The inbound marketing flywheel reflects the interconnectedness of every stage of the buyer’s journey to and through becoming a customer. Aligning your marketing, sales, and service in the same way helps you apply appropriate force during stages to accelerate activity and remove any friction that could slow progress. Balancing the two delivers the best customer experience, and requires building your core inbound strategy on attracting, engaging, and delighting prospects and customers.
Below are examples of the tactics in each stage of the inbound flywheel. Again, the more of these elements you already have in place, the less it will take to get your inbound program off the ground.
Use simple, highly consumable content such as blog posts, emails, and social media posts to easily answer visitors’ initial questions.
Promote content through email and on social media platforms. Determine whether paid advertising makes sense for your situation and the speed at which you need to see results.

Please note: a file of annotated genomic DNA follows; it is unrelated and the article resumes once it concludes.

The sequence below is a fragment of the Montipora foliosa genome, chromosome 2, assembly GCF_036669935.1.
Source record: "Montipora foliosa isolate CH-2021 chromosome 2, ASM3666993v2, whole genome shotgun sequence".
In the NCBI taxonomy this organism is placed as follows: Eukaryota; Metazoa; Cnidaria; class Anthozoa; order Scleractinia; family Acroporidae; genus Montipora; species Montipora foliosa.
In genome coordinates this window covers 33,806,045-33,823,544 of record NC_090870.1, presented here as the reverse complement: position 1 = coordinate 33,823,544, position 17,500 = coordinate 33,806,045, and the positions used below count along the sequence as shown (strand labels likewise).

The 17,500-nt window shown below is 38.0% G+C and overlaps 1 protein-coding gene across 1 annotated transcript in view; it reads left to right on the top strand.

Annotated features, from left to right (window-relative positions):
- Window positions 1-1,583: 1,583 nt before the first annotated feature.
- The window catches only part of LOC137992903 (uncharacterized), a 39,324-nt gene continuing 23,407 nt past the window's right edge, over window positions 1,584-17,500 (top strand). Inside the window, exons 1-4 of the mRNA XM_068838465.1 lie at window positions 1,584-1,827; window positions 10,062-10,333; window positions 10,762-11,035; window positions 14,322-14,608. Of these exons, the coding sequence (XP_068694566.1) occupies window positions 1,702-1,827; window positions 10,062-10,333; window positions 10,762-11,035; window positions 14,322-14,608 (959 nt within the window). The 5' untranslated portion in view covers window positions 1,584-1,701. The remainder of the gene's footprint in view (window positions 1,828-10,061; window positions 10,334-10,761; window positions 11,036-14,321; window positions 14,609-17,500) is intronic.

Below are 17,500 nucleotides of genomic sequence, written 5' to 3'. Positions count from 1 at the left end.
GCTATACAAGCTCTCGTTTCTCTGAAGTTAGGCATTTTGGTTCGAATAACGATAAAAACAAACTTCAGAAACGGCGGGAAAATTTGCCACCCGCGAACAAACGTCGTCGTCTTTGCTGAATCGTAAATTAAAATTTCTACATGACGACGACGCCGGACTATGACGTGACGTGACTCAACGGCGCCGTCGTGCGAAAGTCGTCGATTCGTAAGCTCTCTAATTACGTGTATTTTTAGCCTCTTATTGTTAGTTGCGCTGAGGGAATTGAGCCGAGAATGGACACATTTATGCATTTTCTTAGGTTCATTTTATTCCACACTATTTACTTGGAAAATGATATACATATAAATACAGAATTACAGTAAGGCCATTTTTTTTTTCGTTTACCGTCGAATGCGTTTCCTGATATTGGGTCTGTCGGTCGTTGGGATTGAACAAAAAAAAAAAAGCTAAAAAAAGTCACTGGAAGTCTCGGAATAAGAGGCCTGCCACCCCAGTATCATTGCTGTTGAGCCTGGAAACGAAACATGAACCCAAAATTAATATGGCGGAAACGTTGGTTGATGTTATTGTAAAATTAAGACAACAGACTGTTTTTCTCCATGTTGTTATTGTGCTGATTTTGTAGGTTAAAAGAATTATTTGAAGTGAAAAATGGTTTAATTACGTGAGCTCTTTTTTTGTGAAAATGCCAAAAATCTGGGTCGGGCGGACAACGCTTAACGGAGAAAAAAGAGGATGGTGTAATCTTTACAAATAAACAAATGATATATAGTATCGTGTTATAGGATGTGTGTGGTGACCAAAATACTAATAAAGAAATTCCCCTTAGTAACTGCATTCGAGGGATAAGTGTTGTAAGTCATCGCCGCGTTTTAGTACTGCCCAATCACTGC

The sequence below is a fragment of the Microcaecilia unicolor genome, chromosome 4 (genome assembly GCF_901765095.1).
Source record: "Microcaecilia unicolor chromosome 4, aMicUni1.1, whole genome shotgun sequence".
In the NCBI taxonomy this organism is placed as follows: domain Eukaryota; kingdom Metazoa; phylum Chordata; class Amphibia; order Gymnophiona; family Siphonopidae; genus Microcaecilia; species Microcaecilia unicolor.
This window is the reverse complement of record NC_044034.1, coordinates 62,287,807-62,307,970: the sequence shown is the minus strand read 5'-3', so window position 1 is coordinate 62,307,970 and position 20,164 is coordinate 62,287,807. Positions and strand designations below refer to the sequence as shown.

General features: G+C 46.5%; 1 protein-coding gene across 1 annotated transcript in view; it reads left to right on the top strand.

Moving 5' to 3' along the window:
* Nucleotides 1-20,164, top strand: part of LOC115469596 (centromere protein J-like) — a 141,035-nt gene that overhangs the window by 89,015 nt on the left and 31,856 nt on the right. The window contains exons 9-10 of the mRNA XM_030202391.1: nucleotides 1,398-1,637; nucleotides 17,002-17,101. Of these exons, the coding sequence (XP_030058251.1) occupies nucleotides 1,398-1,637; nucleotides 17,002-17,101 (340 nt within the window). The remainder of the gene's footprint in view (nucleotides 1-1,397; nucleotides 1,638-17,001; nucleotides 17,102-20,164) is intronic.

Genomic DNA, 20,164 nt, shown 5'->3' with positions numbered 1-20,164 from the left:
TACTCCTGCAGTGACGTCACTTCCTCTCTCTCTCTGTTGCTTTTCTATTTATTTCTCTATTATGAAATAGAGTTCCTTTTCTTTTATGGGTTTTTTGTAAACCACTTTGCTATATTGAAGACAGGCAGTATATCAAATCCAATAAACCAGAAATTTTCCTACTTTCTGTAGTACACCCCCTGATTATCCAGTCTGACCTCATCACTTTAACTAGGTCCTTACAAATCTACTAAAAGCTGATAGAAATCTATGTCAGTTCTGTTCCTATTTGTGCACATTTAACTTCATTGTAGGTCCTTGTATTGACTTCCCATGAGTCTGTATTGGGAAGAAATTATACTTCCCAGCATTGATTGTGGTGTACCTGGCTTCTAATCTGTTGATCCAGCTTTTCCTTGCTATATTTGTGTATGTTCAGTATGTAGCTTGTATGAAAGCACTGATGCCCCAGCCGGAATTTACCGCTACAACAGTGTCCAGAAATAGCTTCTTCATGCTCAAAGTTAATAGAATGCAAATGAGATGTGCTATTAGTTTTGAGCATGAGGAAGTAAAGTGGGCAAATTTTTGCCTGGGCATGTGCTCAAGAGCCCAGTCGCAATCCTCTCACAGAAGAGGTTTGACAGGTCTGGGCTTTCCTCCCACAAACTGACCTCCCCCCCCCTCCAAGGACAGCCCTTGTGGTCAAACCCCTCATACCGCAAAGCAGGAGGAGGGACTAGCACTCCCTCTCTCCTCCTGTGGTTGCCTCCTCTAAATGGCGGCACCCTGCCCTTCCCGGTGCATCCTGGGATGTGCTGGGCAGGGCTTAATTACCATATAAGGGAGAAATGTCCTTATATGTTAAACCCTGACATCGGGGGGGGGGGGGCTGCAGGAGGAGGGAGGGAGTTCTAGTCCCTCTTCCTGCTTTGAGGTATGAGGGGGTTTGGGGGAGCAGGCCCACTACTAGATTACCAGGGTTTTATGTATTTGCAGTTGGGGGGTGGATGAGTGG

Evaluate your current SEO activities to understand how they compare with competitors’ efforts, and to identify how your on- and off-page SEO best practices can be optimized to boost visibility and search engine rankings.
Convert leads with gated advanced content offers, meaning leads have to fill out a form or engage with a chatbot to access the information. Examples include eBooks, tip sheets, infographics, and case studies.
Nurture leads based on where they are in the sales funnel. Do they need more information? Are they ready for a demo? Are they in “buy” mode and need a personal call? Marketing automation software, such as HubSpot, can set up workflows that automatically email leads based on specific behaviors (e.g., if a lead downloads eBook #1, send a follow-up email in three days to read a related blog post)
Social media monitoring and messaging tools like live chat/chatbots help you deliver exceptional customer service, strengthening relationships throughout the buyer’s journey.
Segment contact lists and reach out with content that aligns with what leads and existing customers have shown interest in and how they’ve already interacted with your content.
Case studies, reviews, and testimonials are valuable to customers, and provide opportunities for you to continue to connect outside of a sales cycle. Develop a Voice of the Customer program to help you gather feedback and turn these happy customers into marketing force in your flywheel.
Utilize marketing automation software that offers customer service tools to help customers self-serve 24/7 when and where they need it.
Track, Analyze, Adjust: